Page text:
There's a certain musicality to your craft. It's all about tempo, rhythm, building something whole and linear from disparate pieces. Like the baton-waving conductor who keeps time at the dais in front of an orchestra, you bear a heavy responsibility: arranging a suite of virtuoso performances. In the case of your new feel-good film Quartet, the virtuosos are some of the British stage and screen's most notable performers: Tom Courtenay, Billy Connolly, Pauline Collins, and everyone's favorite dowager sourpuss, Maggie Smith. Unfortunately for them (and for their formidable talents), Quartet is a familiar piece of music.
There's the charitable institution fallen on hard times (an old-folks' home for the musically inclined), a scrappy scheme to raise funds (a big show for the local townsfolk), and elderly people overcoming their fear of old age to indulge in the thrills of their youth (we tread dangerously close, at one point, to one of them breaking into a rap).
That you're working with a first-time director (some wide-eyed upstart named Dustin Hoffman) makes your job slightly more difficult. There is evidence of corrective measures throughout: cutting into similar shots, awkward fades to black between scenes. Hoffman moves the camera a lot, and you do a good job of finding purpose in it, even if you have to occasionally cheat the rules of filmic language to get from one shot to the next.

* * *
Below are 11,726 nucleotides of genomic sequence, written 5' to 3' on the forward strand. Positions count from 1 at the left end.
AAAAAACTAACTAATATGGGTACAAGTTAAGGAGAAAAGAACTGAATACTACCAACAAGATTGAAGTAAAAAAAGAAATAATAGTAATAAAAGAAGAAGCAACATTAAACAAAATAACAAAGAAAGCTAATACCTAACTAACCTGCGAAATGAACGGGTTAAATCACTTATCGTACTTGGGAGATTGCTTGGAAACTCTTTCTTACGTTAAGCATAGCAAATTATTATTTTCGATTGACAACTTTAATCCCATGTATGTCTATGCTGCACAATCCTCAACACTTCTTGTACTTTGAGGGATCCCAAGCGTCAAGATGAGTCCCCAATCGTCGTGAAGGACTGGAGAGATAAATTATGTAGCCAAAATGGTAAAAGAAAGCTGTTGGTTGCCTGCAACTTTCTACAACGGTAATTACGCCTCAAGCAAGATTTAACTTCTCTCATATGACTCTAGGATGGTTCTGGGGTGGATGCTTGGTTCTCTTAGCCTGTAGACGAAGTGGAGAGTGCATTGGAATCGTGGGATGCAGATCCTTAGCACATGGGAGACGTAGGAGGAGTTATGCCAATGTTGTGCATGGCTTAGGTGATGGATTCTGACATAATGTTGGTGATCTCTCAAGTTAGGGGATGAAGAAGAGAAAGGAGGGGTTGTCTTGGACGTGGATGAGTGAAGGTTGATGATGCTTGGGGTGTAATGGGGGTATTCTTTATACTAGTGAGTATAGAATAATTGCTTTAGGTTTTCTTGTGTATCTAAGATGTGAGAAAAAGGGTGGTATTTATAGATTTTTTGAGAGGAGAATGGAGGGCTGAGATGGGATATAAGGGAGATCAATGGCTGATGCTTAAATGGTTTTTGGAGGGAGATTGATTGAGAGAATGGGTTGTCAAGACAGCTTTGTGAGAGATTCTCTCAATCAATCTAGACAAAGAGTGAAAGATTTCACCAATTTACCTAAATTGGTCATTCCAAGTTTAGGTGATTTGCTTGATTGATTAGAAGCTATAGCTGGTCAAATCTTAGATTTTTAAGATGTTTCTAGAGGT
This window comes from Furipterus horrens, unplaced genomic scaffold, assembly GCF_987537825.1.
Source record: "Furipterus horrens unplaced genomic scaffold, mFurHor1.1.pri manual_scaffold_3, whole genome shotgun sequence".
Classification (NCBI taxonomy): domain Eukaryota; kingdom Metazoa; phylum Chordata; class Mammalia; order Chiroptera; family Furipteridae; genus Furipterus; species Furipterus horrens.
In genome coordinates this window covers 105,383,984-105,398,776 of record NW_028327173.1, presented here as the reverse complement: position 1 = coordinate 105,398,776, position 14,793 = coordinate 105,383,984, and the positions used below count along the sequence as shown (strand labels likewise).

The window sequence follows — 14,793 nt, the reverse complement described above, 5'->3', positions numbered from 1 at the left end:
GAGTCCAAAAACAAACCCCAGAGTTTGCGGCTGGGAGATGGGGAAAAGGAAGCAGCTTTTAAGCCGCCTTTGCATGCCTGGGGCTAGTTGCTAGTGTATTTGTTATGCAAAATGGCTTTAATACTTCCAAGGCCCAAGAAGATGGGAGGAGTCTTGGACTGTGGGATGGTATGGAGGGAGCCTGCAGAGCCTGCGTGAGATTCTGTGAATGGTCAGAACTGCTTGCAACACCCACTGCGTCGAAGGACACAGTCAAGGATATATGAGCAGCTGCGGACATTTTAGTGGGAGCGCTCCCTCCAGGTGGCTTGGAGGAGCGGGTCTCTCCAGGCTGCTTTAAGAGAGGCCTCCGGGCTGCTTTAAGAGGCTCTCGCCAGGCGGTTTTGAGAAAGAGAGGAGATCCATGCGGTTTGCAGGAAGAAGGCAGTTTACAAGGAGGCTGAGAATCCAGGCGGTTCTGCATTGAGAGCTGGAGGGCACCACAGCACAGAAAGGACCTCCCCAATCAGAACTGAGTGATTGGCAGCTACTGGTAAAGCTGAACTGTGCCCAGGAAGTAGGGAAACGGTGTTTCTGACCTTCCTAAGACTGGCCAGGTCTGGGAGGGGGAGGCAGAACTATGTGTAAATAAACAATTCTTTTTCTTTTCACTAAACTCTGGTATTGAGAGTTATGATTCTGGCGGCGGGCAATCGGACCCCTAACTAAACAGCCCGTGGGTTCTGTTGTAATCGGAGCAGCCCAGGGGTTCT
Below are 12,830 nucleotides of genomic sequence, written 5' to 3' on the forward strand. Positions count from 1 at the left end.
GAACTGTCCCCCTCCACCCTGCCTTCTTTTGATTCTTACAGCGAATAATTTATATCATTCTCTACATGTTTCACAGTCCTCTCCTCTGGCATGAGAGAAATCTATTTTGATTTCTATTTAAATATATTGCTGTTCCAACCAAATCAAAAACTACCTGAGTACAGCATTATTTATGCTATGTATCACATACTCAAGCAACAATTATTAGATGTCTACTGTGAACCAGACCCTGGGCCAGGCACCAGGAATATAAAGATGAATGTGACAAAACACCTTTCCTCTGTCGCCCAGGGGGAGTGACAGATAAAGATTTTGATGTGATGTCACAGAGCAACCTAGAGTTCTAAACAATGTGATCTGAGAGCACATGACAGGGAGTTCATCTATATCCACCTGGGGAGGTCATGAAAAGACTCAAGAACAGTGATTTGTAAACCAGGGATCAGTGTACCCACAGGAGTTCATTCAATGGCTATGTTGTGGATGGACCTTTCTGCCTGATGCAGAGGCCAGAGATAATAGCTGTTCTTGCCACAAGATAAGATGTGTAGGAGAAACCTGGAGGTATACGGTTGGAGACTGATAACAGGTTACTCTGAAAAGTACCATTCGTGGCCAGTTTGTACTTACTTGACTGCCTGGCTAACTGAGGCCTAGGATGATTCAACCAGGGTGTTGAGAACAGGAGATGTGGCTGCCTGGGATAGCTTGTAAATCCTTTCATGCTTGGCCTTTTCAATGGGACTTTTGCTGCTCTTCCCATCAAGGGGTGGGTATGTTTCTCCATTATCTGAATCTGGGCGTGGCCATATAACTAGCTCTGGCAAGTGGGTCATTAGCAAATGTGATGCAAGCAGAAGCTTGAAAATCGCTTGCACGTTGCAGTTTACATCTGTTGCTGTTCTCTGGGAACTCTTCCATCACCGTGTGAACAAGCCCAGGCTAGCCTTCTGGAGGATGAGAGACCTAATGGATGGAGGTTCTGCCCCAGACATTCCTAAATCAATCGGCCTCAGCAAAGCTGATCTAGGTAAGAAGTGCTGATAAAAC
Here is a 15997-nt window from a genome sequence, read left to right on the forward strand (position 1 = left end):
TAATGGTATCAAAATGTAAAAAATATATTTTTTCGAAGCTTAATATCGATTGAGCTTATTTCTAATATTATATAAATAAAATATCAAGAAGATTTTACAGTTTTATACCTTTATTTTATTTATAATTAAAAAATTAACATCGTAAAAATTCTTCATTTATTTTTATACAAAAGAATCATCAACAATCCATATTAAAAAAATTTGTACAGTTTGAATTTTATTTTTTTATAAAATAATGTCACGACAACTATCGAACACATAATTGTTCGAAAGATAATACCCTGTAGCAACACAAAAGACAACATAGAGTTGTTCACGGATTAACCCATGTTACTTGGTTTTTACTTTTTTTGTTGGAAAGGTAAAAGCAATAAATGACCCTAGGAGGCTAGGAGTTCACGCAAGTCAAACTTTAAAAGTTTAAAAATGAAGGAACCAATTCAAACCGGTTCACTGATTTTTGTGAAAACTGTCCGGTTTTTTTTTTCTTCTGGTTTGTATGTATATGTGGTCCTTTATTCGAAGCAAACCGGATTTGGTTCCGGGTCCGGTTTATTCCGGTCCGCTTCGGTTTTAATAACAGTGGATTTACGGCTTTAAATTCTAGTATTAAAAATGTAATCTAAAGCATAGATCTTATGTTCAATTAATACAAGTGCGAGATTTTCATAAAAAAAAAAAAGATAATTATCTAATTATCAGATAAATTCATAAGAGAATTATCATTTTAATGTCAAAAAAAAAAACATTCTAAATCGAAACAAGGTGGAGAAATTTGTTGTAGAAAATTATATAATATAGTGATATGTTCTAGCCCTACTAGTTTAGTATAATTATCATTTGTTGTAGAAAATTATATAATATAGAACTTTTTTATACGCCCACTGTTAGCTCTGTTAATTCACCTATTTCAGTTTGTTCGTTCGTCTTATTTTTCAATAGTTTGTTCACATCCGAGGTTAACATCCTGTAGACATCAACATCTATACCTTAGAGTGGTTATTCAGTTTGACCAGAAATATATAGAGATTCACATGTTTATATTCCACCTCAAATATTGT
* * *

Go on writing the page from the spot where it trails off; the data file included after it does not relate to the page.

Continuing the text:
The most obvious of these cheats is the very last cut of the film. In the seconds before the climactic performance starts - with all of our stars finally back on the stage, perhaps for the last time - we cut suddenly to a magic-hour exterior crane shot of the building, over which we hear their operatic quartet begin.
Would it have been more graceless to reveal, through the magic of sound editing, the booming voice of a mezzo-soprano coming out of little Maggie Smith? Or a tenor's bellow from Billy Connolly's open mouth? Who can say--but it certainly felt just as dishonest to abandon our characters at the very moment their strife, struggle and doubt is finally overcome.
In the end, the familiar tune is well-played. But only in the same manner that "Frere Jacques" might be well-played by the London Philharmonic. Great artists cruising too easily through elementary material.